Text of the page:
Human rights groups are condemning Israel for the torture of Samer Arbeed.
Arbeed is in critical condition following his interrogation by Israel’s domestic intelligence agency, the Shin Bet.
A coalition of Palestinian human rights groups says Israel is responsible “for torturing and critically injuring” Arbeed during his arrest and interrogation.
An Israeli special forces unit seized Arbeed from his workplace in the occupied West Bank city of Ramallah on 25 September and beat him with their guns in front of his wife and other witnesses, according to Amnesty International.
He was then transferred to the Russian Compound in Jerusalem, an Israeli detention center synonymous with the torture of Palestinian prisoners, where he was severely mistreated while being denied access to a lawyer.
Arbeed, 44, appeared in Israel’s Ofer military court without his lawyer on 26 September with visible bruises. He told the army judge that he was unable to eat and was throwing up continuously.
Mahmoud Hassan, Arbeed’s lawyer with the prisoners rights group Addameer, was notified of his transfer to the Hadassah hospital in Jerusalem on 28 September.
“He was admitted with broken ribs and kidney failure and is currently in critical condition on a respirator,” Amnesty stated.
Addameer says that Arbeed was actually transferred on 27 September, but that his family and lawyer were not notified until the next day and Hassan was only allowed to see him briefly.
The Shin Bet reportedly received permission from a “judicial body” to “use exceptional ways to investigate” Arbeed – code for torture.
While Israel’s high court supposedly outlawed torture in 1999, it ruled that the domestic intelligence agency can use torture in supposedly “ticking time-bomb” circumstances to investigate Palestinian prisoners.
“Since then, Shin Bet interrogators have tortured hundreds of Palestinians, citing the ‘ticking bomb’ plea, and not one of them has been prosecuted,” Amnesty stated.
Israel’s “ticking time-bomb” loophole was cited by US foreign spy agency the CIA to justify its torture regime, a US Senate inquiry revealed in 2014.
Shnerb was killed by what the Israeli military said was an improvised explosive device near the Dolev settlement in the West Bank on 23 August.
Her father and brother were injured by the same explosion.
Israeli occupation forces detained three other Palestinians they claim were involved in the attack: Yazan Mghamas, Nizam Muhammad and Qassam al-Barghouthi.
Israeli force subjected all three to physical and psychological torture as well, including the arrest of family members to exert pressure on them.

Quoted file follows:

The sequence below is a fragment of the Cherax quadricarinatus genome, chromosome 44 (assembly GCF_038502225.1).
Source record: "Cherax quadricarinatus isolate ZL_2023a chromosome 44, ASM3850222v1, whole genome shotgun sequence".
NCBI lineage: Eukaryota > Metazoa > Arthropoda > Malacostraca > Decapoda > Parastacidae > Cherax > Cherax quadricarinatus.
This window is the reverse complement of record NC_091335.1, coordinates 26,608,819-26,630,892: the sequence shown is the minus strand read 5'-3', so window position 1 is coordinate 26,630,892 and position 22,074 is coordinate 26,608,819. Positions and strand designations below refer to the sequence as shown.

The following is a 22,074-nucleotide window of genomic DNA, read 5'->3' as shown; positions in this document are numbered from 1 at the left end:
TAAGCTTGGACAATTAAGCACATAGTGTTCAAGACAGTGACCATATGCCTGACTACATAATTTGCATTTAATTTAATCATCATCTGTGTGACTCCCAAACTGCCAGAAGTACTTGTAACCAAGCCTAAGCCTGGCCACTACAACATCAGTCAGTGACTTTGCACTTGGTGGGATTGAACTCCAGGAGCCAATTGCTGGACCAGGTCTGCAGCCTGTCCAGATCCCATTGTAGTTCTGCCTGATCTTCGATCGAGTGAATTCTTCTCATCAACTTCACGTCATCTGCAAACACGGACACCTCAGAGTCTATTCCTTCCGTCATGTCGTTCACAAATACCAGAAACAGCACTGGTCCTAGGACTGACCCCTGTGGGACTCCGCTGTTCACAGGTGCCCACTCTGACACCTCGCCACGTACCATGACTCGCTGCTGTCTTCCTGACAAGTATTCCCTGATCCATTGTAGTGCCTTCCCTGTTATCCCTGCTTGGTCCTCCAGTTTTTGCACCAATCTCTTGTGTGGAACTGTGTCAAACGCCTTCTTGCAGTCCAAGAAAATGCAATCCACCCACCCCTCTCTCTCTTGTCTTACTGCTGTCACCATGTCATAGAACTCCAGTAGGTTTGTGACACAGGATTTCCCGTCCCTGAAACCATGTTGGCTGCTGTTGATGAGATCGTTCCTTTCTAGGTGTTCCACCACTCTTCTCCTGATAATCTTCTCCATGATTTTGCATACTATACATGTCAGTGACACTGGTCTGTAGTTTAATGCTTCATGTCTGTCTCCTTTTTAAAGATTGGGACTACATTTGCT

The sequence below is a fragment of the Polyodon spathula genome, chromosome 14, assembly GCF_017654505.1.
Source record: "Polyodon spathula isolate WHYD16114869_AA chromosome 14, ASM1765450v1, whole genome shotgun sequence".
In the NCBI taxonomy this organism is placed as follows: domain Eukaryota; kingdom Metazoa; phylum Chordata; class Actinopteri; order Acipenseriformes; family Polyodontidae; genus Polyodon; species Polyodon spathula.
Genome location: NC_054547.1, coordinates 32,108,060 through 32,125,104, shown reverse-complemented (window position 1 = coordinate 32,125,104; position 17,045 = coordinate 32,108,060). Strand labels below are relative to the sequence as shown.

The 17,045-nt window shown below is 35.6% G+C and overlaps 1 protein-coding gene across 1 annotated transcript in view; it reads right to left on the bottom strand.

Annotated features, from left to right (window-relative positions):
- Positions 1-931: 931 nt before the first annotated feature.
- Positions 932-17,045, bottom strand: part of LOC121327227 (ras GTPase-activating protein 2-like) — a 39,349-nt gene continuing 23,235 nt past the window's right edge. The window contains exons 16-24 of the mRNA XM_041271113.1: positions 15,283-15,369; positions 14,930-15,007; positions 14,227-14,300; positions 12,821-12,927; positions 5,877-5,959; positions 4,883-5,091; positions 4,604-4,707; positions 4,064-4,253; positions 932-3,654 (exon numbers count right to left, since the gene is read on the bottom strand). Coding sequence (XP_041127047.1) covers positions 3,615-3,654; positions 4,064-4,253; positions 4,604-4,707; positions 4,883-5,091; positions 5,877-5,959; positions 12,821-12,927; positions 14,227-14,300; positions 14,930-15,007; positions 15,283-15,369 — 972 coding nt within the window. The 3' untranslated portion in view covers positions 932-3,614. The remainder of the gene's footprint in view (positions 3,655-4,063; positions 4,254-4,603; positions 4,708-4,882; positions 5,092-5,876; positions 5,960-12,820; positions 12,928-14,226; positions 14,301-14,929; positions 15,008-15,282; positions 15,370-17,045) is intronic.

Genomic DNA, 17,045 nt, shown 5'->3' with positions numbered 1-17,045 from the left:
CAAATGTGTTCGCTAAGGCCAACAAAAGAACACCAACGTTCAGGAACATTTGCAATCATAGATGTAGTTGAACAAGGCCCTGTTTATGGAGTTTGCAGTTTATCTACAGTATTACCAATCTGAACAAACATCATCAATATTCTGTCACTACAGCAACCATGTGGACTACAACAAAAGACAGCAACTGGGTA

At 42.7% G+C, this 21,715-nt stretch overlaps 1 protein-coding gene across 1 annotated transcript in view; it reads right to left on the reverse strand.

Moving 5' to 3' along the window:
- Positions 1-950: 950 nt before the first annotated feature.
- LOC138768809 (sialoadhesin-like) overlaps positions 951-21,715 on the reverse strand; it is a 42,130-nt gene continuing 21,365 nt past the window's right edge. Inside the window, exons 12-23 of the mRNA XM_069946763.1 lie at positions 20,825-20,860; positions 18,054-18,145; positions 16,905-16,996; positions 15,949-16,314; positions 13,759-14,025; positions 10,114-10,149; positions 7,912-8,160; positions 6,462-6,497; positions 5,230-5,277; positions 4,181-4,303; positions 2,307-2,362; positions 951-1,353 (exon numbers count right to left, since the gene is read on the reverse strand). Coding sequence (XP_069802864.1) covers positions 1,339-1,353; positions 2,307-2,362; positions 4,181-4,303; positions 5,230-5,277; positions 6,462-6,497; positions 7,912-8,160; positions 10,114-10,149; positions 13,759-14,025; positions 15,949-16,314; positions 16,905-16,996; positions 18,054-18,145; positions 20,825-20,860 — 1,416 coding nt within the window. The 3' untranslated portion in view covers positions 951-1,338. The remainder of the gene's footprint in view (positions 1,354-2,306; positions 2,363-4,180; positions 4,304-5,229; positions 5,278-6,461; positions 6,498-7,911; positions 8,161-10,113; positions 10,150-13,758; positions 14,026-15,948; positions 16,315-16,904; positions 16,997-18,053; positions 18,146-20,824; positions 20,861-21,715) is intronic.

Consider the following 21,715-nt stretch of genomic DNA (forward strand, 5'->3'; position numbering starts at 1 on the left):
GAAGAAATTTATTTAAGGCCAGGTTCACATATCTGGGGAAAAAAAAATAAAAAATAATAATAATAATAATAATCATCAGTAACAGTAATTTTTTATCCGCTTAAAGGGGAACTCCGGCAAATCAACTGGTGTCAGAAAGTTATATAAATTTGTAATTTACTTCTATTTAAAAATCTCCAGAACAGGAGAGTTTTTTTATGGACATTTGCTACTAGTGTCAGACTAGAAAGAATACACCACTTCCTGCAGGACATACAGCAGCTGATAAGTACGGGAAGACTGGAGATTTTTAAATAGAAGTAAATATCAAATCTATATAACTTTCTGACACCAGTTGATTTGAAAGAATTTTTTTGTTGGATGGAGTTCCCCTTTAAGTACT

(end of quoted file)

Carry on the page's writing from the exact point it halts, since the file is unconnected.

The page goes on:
Israel’s resort to torture suggests that occupation forces lack any real evidence against the men.
Detained and released
Arbeed was initially detained on 26 August over suspicion of his involvement in the explosion that killed Shnerb.
On 29 August an Israeli military judge at Ofer ordered Arbeed’s release on bail.
Israel’s military prosecution requested a three-day delay to appeal his release.
On 2 September, instead of appealing, the military prosecution issued an administrative detention order to hold Arbeed without charge or trial for at least three months.
On 9 September, the judge again ordered his release and the prosecution again requested another 72-hour delay.
However, the next day the military prosecution ordered Arbeed released without conditions.
“It is utterly outrageous that the use of torture during interrogations continues to be sanctioned by the Israeli authorities, from the Shin Bet, through the executive branch and all the way to the supreme court,” Saleh Higazi, Amnesty International’s deputy Middle East director, stated.
Higazi called on Israel to ensure that all those involved in Arbeed’s torture are held accountable.
“Figures of the law are not authorized to torture detainees, no matter the severity of the suspicions against them. Cruel and inhumane means of interrogation are categorically forbidden,” Oded Feller, of the Association for Civil Rights in Israel, stated.
While the justice ministry launched an investigation into the Shin Bet following Arbeed’s health deterioration, it is unlikely that it will lead to any accountability.
From 2001 to 2016, around 1,000 complaints were submitted alleging torture by the Shin Bet during interrogations. Not a single one resulted in a criminal investigation.
Israel’s minister of justice Amir Ohana is himself a former Shin Bet official.